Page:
On 19 October 2021 a workshop organised thanks to the support of the AAL Forum and the European Week of Active and Healthy Ageing, explained why the transition towards hybrid care technologies is a solution to ensure the sustainability of Europe’s health and care systems. Using two hospitalisation@home use cases, it showed how the SCIROCCO Exchange tool can help hospital sites with understanding and applying change management approaches.



Change is taking place in the health and care offered to older adults throughout Europe. Shifts are occurring in how people live at home and the services offered to them by their regions’ hospitals. New solutions for older adults include keeping healthy; avoiding getting ill or getting more ill; and – in hospital terms  – reducing over-hospitalisation and avoiding repeat hospital visits.

Hospitalisation@home is just one form of hybrid care. It is, however, an approach that is still in its infancy. In many settings, there is a clear lack of continuity between hospital and home. Nevertheless, digital solutions are helping to smooth this transition through their use of tele-centre support and virtual coaches. To achieve this shift, both individual and organisational changes are needed but they need to be adequately managed.

Change management can be particularly complex in health and care settings, due to the multiplicity of stakeholders involved and their respective agendas. For this reason, it is important to keep abreast of change management approaches, tools, and techniques.


Introduction to the tool

The 12 dimensions of the SCIROCCO Exchange tool were introduced by Andrea PAVLICKOVA, International Engagement Manager from the Scottish Government. Presenting this highly participatory and facilitative tool, the talk showed how easy the tool is to use.

Under development for five years since 2016, the tool has enabled over 30 regions or organisations, almost 500 individual people, and more than 1,000 assessments to assess the maturity of their health and care systems, with particular reference to digital technologies. It is already on offer in 10 different languages. Countries outside Europe that have used the tool include Australia and Saudi Arabia.

This was one of the few times that the model has been applied to hospitalisation@home.

Dr. PAVLICKOVA’s mentioned that there is a need to “focus on the bigger picture” (and not on the technologies), and “local context matters”. These messages were as relevant to hospitalisation at home as to other digital health and care settings in the past.

The two currently-running European initiatives that collaborated to explore how SCIROCCO Exchange model/tool could help them mature their work on hospitalisation at home were NWE-Chance and vCare. The session’s focus was on how the tool could be used by hospital managers and their colleagues.


The tool in practice

Wendy BRUINS, speaking on behalf of herself and her colleague, Astrid VAN DER VELDE of the Isala Heart Centre in the Netherlands, talked about how they had used the SCIROCCO Exchange tool to assess their system’s maturity. In the NWE-Chance project, through its Chance@Home system, Isala has focused on bringing clinical care to the home by incorporating a wide variety of uses of small and large technologies into the care pathway. The technologies include mobile phones, sensors, weighing scales, mainframes, and data centres. By using SCIROCCO Exchange, on the one hand, Isala has understood that among its strengths are its readiness to change and its process coordination. On the other hand, two of its relative weaknesses include capacity-building and evaluation methods. SCIROCCO Exchange provided the Isala colleagues with a quick-scan overview of their situation: they found it extremely easy to use and that it facilitated their multi-stakeholder discussions.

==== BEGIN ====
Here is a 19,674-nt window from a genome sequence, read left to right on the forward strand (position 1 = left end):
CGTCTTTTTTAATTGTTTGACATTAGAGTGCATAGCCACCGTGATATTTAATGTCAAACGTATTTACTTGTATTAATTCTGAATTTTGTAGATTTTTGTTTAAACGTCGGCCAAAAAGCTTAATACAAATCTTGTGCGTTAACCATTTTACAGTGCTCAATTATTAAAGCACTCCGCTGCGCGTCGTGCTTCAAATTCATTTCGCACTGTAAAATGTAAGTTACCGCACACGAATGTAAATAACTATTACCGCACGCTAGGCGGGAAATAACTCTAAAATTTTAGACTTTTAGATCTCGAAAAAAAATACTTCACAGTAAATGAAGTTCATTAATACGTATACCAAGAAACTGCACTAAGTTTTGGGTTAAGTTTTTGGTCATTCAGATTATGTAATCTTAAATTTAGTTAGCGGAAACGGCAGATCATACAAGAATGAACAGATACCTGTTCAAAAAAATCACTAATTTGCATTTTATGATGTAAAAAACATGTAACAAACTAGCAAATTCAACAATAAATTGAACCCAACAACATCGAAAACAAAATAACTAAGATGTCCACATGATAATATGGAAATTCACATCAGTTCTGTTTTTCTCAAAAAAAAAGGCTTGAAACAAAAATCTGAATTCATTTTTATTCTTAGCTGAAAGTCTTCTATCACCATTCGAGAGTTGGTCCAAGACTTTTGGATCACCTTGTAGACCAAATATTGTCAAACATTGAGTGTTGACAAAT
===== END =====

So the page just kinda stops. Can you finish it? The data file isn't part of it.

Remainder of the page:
Looking to the future, they could see that the tool could be used by them to coach others about hospitalisation@home, and enable hospitalisation@home to be exploited further.



Hospitalisation@home – using a range of technologies

Massimo CAPRINO of CCP in Milano, Italy, introduced the way in which the vCare project had used the SCIROCCO Exchange model to explore the project’s maturity. In contrast to NWE-Chance, vCare applied the model on three different sites in Italy, Romania, and Spain. Together, the sites explored what was happening in terms of hospitalisation@home in three different clinical fields: heart attacks, strokes, and Parkinson’s condition. They got varied teams to use the tools – and included in the exercise cardiologists, neurologists, therapists, physiotherapists, and technicians. They found considerable agreement on their sites about how satisfied the tool users were with eight out of 12 of the SCIROCCO Exchange tool’s maturity dimensions.

In the future, vCare is keen to explore two ways of maturing their work on hospitalisation@home: learning from their own successful and/or satisfied sites, as well as through input from external sources.


Hospitalisation@home – covering a variety of conditions and pathways

Next steps

Certainly, the speakers from the two hospitals had very positive experiences of the tool, and were keen to use it again. It will also be particularly exciting if several of the more than 20 sites that attended the session will start to use the SCIROCCO Exchange model in the future.

There is, indeed, every possibility that SCIROCCO Exchange tool will be expanded, extended, and exploited further in the future. Both the NWE-Chance and vCare initiatives are keen to enlarge their exploration of the tool, and to interact with others on the work that they do!



Scirocco ExchangeBL colornwe chance logovcare

Sharing is caring!